Hyperprogressive Disease During PD-1/PD-L1 Blockade in Patients With Non-Small-Cell Lung Cancer

C. G. Kim; K. H. Kim; K.-H. Pyo; C.-F. Xin; M. H. Hong; B.-C. Ahn; Y. Kim; S. J. Choi; H. I. Yoon; J. G. Lee; C. Y. Lee; S. Y. Park; S.-H. Park; B. C. Cho; H. S. Shim; E.-C. Shin; H. R. Kim


Ann Oncol. 2019;30(7):1104-1113. 

In This Article

Abstract and Introduction


Background: Immune checkpoint blockade with Programmed cell death 1 (PD-1)/PD-L1 inhibitors has been effective in various malignancies and is considered as a standard treatment modality for patients with non-small-cell lung cancer (NSCLC). However, emerging evidence show that PD-1/PD-L1 blockade can lead to hyperprogressive disease (HPD), a flair-up of tumor growth linked to dismal prognosis. This study aimed to evaluate the incidence of HPD and identify the determinants associated with HPD in patients with NSCLC treated with PD-1/PD-L1 blockade.

Patients and methods: We enrolled patients with recurrent and/or metastatic NSCLC treated with PD-1/PD-L1 inhibitors between April 2014 and November 2018. Clinicopathologic variables, dynamics of tumor growth, and treatment outcomes were analyzed in patients with NSCLC who received PD-1/PD-L1 blockade. HPD was defined according to tumor growth kinetics (TGK), tumor growth rate (TGR), and time to treatment failure (TTF). Immunophenotyping of peripheral blood CD8+ T lymphocytes was conducted to explore the potential predictive biomarkers of HPD.

Results: A total of 263 patients were analyzed. HPD was observed in 55 (20.9%), 54 (20.5%), and 98 (37.3%) patients according to the TGK, TGR, and TTF. HPD meeting both TGK and TGR criteria was associated with worse progression-free survival [hazard ratio (HR) 4.619; 95% confidence interval (CI) 2.868–7.440] and overall survival (HR, 5.079; 95% CI, 3.136–8.226) than progressive disease without HPD. There were no clinicopathologic variables specific for HPD. In the exploratory biomarker analysis with peripheral blood CD8+ T lymphocytes, a lower frequency of effector/memory subsets (CCR7CD45RA T cells among the total CD8+ T cells) and a higher frequency of severely exhausted populations (TIGIT+ T cells among PD-1+CD8+ T cells) were associated with HPD and inferior survival rate.

Conclusion: HPD is common in NSCLC patients treated with PD-1/PD-L1 inhibitors. Biomarkers derived from rationally designed analysis may successfully predict HPD and worse outcomes, meriting further investigation of HPD.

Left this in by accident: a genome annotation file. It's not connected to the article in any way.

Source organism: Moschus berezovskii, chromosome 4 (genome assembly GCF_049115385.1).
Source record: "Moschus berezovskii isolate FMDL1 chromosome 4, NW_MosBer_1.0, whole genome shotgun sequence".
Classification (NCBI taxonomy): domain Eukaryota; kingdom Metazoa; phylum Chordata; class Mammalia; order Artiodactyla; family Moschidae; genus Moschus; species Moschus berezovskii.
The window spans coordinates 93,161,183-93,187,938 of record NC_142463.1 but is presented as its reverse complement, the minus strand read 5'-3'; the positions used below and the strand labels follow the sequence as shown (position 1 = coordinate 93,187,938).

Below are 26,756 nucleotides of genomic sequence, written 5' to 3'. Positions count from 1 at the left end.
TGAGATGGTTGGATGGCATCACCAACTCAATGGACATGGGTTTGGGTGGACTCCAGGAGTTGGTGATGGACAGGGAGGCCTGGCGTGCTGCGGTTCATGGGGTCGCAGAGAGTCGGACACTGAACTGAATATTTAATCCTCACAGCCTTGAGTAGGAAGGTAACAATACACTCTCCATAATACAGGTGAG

Immune evasion has been established as a fundamental hallmark of cancer.[1] Numerous studies have demonstrated the importance of the interaction between tumor cell and host immune system in modulating tumor growth.[2] Tumor cells exploit several mechanisms to evade immunosurveillance.[3] Among these, the interaction of immune checkpoint ligands on tumor cells and immune checkpoint receptors on immune cells constitutes a crucial component of the immune evasion process.[4]

Programmed cell death 1 (PD-1) is one of the inhibitory immune checkpoints expressed on T cells, B cells, NK cells, and some myeloid cells.[5] Currently, immune checkpoint inhibitors targeting the PD-1/PD-L1 pathway have revolutionized the treatment of several cancers and have become a standard treatment modality. In non-small-cell lung cancer (NSCLC), PD-1/PD-L1 blockade as monotherapy or combination treatment demonstrated a clear survival benefit.[6–9] However, despite these advantages, increasing evidence show that PD-1/PD-L1 blockade is associated with rapid disease progression, i.e. hyperprogressive disease (HPD).[10–14] In particular, initial inferior outcomes of PD-1/PD-L1 blockade compared with standard chemotherapy resulting in crossover of survival curves after elapsing a certain period were observed in some phase III studies.[15–18] However, whether the rapid progression only represents the natural history of tumor growth or is induced by immunotherapy is controversial. In addition, the definition of HPD varied in previous studies, and a comprehensive comparison of these definitions is lacking until now. Moreover, relevant mechanisms and biomarkers to explain and predict HPD in terms of adaptive immunity have not been addressed.

This study aimed to evaluate the incidence of HPD in patients with NSCLC treated with PD-1/PD-L1 blockade and investigate the association between clinicopathologic variables, treatment outcomes, and HPD. Toward this goal, tumor growth dynamics before and during PD-1/PD-L1 blockade were assessed, and exploratory biomarker analysis was also conducted to determine potential biomarkers and provide mechanistic insights.